No vacation for runners

Summer training: Rather than taking a few months off, many runners use the time to prepare for the season.

Cross Country

September 02, 2004|By Edward Lee | Edward Lee,SUN STAFF

For almost two months this summer, Lauren Capone traveled with her relatives to Europe and visited countries like Italy, Spain, England, Germany and France.

And in between visiting the Eiffel Tower in Paris, Buckingham Palace in London and the Vatican in Rome, the Towson High junior made time to log about 30 miles of running per week.

"It wasn't even a thought to me not to run," said Capone, who won a Baltimore County championship in cross country and placed fifth in both the Class 3A state and North region meets last year. "It's part of what I do."

Capone's passion for training during the summer is symbolic of a growing number of cross country runners who approach the summer not as a time to bathe in air conditioning and watch television, but as the final stage to prepare for the cross country season in the fall.

The way some runners view it, intensive summer training can spell the difference between being a leader or a follower.

"What keeps me out there is the knowledge that the best kids in the state and the country are doing what I'm doing," said Annapolis senior Will Eden, a two-time Anne Arundel County titlist who ran at least eight miles a day with just a handful of off days during the summer. "You have to be willing to do what no one else wants to do."

Cross country is one of a handful of sports that places a high value on conditioning and logging mileage. While there is no rule of thumb on how much training a runner should do, taking an extended amount of time off can usually set back a runner.

Starting the summer with easy runs totaling 20 miles a week and increasing that mileage incrementally helps runners develop a base for the fall season, said Dulaney coach Chad Boyle.

"I encourage my athletes to compare summer mileage to saving money into a bank account. The more miles you put in the bank, the better chance that you have to excel in October and November," he said.

"And I always remind them that championships are won in June, July and August, not in November. There is no other sport where that is more true."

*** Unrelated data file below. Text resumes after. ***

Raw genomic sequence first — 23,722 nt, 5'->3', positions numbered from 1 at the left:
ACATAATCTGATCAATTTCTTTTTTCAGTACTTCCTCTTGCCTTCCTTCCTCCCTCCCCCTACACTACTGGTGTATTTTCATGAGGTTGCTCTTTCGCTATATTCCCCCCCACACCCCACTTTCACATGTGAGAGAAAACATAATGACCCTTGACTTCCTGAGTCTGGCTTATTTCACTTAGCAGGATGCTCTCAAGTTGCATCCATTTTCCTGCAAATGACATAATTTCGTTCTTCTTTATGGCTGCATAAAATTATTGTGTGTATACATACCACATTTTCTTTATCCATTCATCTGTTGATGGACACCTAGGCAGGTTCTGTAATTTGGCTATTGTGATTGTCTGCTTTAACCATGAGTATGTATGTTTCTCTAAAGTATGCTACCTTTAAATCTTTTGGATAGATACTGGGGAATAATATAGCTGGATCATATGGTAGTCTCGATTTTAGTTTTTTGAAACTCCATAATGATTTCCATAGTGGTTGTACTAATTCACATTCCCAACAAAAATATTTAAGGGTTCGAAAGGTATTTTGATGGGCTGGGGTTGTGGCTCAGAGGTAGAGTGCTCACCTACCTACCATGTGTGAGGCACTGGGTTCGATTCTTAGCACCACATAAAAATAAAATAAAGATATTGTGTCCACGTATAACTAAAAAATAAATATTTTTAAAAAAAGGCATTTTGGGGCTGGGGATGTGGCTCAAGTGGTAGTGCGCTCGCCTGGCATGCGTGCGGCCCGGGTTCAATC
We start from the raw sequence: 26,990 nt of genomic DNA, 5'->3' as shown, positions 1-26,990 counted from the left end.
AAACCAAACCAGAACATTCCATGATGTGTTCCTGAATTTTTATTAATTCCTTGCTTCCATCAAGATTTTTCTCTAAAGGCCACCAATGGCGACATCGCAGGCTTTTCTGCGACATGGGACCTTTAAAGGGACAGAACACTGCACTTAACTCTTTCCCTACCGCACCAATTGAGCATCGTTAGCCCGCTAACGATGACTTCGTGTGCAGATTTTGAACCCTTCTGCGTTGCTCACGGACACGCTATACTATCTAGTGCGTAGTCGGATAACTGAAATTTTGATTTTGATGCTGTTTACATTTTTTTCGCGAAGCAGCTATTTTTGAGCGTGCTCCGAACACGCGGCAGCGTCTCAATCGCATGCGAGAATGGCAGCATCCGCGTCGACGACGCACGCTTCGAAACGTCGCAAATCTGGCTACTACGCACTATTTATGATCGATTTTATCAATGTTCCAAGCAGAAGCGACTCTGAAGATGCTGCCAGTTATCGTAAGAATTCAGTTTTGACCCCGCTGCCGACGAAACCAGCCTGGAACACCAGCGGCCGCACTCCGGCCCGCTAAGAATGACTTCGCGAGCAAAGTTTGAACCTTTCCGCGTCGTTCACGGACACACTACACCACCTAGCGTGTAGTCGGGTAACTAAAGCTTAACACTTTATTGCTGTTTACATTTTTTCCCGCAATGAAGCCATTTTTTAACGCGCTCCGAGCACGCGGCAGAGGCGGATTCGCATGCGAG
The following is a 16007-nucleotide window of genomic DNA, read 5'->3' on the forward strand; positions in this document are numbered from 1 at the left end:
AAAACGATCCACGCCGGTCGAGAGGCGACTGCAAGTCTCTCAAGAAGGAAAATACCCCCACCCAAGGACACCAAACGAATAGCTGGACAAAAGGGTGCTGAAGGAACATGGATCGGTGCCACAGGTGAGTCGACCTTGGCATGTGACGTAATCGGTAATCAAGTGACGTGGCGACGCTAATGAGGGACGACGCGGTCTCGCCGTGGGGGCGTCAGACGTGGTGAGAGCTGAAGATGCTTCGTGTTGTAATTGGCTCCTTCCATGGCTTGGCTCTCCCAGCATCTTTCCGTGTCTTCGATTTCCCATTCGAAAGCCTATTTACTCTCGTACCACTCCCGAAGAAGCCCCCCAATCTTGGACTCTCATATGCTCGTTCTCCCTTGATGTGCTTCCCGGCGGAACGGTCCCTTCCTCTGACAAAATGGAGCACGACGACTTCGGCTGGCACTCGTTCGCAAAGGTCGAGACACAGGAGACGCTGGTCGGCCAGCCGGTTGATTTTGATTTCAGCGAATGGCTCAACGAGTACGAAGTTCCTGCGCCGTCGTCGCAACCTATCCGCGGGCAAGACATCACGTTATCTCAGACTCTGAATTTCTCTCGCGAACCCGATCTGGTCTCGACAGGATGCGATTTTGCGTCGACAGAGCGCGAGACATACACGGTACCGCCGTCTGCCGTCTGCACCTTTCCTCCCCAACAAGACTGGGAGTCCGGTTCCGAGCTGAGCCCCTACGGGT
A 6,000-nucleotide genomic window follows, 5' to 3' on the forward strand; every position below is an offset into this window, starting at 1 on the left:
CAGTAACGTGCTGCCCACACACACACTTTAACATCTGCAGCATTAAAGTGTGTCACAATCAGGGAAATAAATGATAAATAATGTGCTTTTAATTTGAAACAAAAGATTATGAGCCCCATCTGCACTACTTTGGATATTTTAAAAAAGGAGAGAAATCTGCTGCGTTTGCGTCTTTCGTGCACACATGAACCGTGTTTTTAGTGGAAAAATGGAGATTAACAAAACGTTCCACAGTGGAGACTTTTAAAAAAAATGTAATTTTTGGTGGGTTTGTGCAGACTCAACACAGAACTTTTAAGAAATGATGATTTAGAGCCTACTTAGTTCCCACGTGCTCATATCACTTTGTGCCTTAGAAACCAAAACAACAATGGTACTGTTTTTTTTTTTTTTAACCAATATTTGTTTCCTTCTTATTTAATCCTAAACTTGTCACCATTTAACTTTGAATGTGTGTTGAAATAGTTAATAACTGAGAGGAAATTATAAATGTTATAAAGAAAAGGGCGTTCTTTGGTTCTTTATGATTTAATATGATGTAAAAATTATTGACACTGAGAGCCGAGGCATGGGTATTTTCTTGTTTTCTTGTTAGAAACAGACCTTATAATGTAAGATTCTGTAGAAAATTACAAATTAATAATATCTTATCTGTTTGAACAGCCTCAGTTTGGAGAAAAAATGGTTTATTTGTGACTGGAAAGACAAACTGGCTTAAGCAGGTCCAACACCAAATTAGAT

Which is why a runner like Liberty senior Aubrey McNelis stepped out of her family's cabin on a four-day cruise from Miami to Mexico at 10 every evening to run on an outdoor track on the ship's upper deck.

"You lose a lot when you take a few days off," she said. "I didn't want to have to go back and end up doing a lot less mileage than I was doing before."

Some runners don't just limit themselves to trotting through their neighborhoods or racing up hills. River Hill junior Sergiy Zubko got his training in by preparing for triathlons.

Although he spent more time on a bike and in the pool than he did on running trails, Zubko said the cross-training helped him.

"Your heart gets stronger, your legs get a lot stronger," he said. "You just get an overall improvement in your strength and stamina."

Many coaches who stress the importance of summer training require their runners to maintain mileage logs to chart their progress. Others send occasional e-mails to encourage their runners.

Loyola coach Jose Albornoz, for example, e-mails his weekly running totals to his runners.

Anyone who has not exceeded his mileage begins the fall season on the junior varsity.

"At the first day of practice, you can tell who ran and who didn't," said South Carroll coach Rob Pennington. "You've got to do your homework over the summer and pound the pavement."

There are some coaches, however, who prefer quality over quantity. Westminster's Dave Cox said he recommends to his runners breaking up long-distance days with a light day that includes some work on hills or a set of sprints.

And he always tells them to take off two days a week.

"Those rest days are just as important as training days," he said. "In high school, I think it's very appropriate to ease into it during the summer."

Capone admits that she can be obsessive about running.

Even while she was in Europe, she could not get away from breaking out her training shoes and running through, say, the Borghese Gardens in Rome.

There were a few adjustments she had to make in Europe. In Spain, the afternoon proved to be too hot for running and the sun didn't set until about 10 p.m.

Worried about his niece running around by herself, Capone's uncle followed her in a car in Spain and bought a bike during her runs in England.

"It's really important to me," Capone said of running. "It doesn't feel like work to me. I had amazing runs because of the scenery."

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